From amuse-bouche to umami and beyond, the backstories behind some of the words and phrases we use when cooking and eating are fascinating. Here are a few of our favorites, adapted from an episode of Food History on YouTube.
1. Baker's Dozen
The phrase baker's dozen can be traced to England in the 13th century, appropriately enough. But why is a baker’s dozen 13?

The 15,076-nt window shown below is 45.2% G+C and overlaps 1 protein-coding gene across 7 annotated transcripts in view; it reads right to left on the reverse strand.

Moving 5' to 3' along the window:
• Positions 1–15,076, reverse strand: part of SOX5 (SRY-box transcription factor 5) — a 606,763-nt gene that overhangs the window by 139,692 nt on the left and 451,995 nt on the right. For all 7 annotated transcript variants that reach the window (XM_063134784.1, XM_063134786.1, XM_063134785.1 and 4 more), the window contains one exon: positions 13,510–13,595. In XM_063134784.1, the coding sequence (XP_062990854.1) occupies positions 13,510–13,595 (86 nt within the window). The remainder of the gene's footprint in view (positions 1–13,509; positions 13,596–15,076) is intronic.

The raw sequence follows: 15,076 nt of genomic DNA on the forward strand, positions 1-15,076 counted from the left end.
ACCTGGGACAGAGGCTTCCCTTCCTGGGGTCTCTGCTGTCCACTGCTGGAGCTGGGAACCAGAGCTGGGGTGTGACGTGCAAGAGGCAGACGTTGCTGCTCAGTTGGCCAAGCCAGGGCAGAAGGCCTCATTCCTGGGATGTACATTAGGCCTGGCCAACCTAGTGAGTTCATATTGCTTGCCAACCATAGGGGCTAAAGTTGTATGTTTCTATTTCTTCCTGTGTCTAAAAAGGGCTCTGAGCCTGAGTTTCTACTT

In medieval England, bread was a basic staple of the populace, and in the 1260s, King Henry III enacted a law that controlled the size and cost of a loaf. One popular story to explain the baker’s dozen says that bakers would add an extra loaf to a lot of 12 in order to avoid the stiff penalties for selling underweight bread to customers. But scrupulous food historians point out that there’s little evidence for this explanation. Besides, buying 12 loaves of bread at a time would have been an awful lot for a medieval peasant. Instead, the phrase seems more likely to come from transactions with bread middlemen, known as “hucksters,” who would buy bread from bakeries and then roam the streets hawking their carb-heavy wares. Since the law controlled how much the baker charged a retailer and how much the retailer could charge the customer, there wasn’t a way for the retailer to make a profit, so a 13th loaf—sometimes called the in-bread or the vantage loaf—was thrown in as a freebie so the retailer could make some money. It made sense for bakers to incentivize street peddlers with this free loaf; they could move a lot more product through roaming retailers than if they had to sell all the bread themselves.